Ireland golf vacation guide :
City and regional guide - Galway
As a city and county, Galway is an experience to be savoured and remembered forever. Known as the City of Tribes, Galway is the largest city in western Ireland and the cultural heart of the Irish nation. There is a vibrancy that resonates through this friendly university city, while the county encompasses some of the most famous and beautiful places in Ireland. Lovely Galway Bay, which has been immortalized in song, the Aran Islands and Connemara are all located in the county and are unrivalled in terms of scenic beauty. From the pulsating heart of the city to the characteristic mountains, castles, stone walls, beaches, lakes and rivers, Galway is quite simply beyond compare.
The history of the Galway area is long and colourful, while the legends abound. The tales of how Grace OMalley, considered a pirate by Queen Elizabeth I, sailed the Galway waters as Sea Captain of her clan; the sad fate of the Spanish Armada that foundered off the coast; the way in which the local population have battled throughout the centuries in order to preserve their heritage and culture; the island way of life and Gaeltacht traditions all conspire to create a spine-tingling image. In 1235, the Norman invaders had captured the fort of the Galway Chieftains and built a strong castle around which a medieval settlement grew. The walling of the city started in 1270 and Galway grew as a merchant city, whose wealth was created by 14 merchant families, who later became known as the Tribes of Galway.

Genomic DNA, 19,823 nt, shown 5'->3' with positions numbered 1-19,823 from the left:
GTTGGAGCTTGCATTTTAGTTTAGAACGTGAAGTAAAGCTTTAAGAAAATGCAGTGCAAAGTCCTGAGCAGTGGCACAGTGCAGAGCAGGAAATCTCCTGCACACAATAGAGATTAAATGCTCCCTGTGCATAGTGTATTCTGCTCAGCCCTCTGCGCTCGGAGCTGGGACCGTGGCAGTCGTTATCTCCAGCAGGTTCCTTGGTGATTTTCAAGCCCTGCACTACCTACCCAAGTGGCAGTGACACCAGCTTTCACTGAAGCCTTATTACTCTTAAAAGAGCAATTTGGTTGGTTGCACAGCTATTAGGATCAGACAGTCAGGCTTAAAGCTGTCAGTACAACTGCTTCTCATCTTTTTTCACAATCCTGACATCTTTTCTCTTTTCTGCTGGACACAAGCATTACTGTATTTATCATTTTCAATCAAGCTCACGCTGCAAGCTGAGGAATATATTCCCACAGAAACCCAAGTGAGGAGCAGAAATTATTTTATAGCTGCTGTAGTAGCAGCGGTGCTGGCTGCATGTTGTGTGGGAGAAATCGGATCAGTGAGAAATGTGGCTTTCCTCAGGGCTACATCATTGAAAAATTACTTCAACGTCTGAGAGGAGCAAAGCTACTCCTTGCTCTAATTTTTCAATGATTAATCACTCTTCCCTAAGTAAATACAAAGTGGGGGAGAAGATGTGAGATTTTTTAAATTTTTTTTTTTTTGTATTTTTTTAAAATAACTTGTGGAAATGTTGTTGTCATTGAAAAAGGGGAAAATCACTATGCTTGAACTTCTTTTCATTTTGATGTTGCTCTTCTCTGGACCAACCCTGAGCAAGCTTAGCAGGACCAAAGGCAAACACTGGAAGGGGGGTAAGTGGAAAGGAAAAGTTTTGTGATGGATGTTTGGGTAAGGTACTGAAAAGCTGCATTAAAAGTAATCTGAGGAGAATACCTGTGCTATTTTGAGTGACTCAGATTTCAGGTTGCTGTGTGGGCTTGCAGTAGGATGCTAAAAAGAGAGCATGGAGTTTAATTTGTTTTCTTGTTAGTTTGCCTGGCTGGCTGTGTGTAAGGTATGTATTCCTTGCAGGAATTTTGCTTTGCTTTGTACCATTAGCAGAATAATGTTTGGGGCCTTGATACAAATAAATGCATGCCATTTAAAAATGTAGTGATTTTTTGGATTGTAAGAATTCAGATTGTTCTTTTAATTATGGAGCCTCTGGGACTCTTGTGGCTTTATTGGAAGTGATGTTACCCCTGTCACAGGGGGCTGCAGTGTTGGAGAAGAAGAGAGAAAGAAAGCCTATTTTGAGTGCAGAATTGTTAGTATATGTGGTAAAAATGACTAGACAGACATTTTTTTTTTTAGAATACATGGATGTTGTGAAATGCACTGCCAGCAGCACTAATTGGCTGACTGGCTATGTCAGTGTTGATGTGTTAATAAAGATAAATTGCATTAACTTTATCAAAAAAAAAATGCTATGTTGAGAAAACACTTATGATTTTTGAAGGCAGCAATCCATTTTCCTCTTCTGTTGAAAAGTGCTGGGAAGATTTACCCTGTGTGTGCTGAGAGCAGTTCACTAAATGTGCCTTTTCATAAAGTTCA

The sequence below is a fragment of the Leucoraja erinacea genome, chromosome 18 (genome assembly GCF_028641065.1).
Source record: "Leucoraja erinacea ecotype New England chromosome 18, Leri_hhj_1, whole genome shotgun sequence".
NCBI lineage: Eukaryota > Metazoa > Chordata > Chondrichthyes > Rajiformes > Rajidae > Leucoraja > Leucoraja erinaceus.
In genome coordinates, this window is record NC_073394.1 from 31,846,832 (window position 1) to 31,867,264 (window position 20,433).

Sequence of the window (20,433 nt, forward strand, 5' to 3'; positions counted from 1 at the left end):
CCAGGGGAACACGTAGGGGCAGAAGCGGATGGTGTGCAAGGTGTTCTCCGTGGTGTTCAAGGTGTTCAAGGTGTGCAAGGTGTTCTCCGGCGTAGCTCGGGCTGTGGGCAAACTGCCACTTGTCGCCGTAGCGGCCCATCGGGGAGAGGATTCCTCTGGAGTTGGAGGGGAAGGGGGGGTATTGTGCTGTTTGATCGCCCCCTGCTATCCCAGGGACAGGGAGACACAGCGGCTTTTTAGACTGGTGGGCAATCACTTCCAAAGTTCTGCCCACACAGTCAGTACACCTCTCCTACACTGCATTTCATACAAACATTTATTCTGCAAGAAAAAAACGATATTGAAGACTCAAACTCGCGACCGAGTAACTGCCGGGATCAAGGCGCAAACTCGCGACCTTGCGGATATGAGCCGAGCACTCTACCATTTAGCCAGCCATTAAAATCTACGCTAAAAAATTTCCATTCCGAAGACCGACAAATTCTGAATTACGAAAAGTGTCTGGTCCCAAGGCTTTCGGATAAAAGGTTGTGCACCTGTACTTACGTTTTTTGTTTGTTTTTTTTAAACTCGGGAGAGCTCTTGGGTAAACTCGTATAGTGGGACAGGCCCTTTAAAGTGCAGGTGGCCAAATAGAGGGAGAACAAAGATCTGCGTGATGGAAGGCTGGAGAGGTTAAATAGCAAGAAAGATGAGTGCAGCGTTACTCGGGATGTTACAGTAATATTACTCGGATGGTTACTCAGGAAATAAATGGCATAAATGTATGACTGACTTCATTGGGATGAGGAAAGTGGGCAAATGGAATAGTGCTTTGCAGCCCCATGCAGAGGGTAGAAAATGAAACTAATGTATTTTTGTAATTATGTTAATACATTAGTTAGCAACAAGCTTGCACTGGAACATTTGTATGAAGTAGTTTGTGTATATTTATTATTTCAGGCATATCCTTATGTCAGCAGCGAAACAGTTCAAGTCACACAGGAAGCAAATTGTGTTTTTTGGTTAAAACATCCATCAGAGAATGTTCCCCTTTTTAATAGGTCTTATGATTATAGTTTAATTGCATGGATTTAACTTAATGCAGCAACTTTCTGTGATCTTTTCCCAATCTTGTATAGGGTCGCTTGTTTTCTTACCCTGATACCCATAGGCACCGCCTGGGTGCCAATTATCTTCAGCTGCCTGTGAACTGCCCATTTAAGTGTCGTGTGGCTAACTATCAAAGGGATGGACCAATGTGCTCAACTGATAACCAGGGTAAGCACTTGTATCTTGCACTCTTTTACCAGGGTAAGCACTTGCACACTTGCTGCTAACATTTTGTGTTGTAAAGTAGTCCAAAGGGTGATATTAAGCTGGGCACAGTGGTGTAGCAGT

Besides the city, the areas of Galway that should be visited without fail include Connemara, often described as the heartland of Irish culture and famous for its dramatic scenery; and the Islands, which include the Aran Islands, Inishbofin and Inishturk. Galways Gaeltacht area comprises southern Connemara and the three Aran Islands of Inishmore, Inisheer and Inishmaan. Here, Irish traditions have never really waned and Gaelic remains the everyday spoken language. And situated just minutes from Galway City, the traditional seaside resort of Salthill is the perfect place to watch (in the words of the famous song) "the sun go down on Galway Bay".
With regard to attractions, Galway is particularly well endowed. Portumna Castle, which was built in 1618 by Richard Burke, is a particularly important Jacobean structure. Gutted by fire in 1826, the lower floor of the house was opened to the public in 1996, while the formal geometrically laid out gardens, a feature of many large Jacobean mansions, are quite a sight to behold. A visit to the award-winning Battle of Aughrim Interpretive Centre, which commemorates the forgotten day in Irish history on July 12th 1691, when the Battle of Aughrim was fought between William of Orange and his deposed Catholic father in law, James II, is also highly recommended.
Another attraction in the area is Coole Park, the former home of Lady Gregory, a founder of the Abbey Theatre and friend of William Butler Yeats. Though the house no longer stands, the estate is now a nature reserve and contains an autograph tree, upon which is carved the signatures of George Bernard Shaw and Sean OCasey. Other places of interest in the region include Athenry Castle, a Norman structure consisting of a three-story tower surrounded by the remains of a strong outer wall; the 16th century Dunguaire Castle, overlooking Galway, where medieval banquets are held during the summer months; and the Nora Barnacle House Museum, a tiny turn-of-the-century house, which was home to Nora Barnacle, the wife and life-long inspiration of James Joyce, one of Irelands greatest ever writers.
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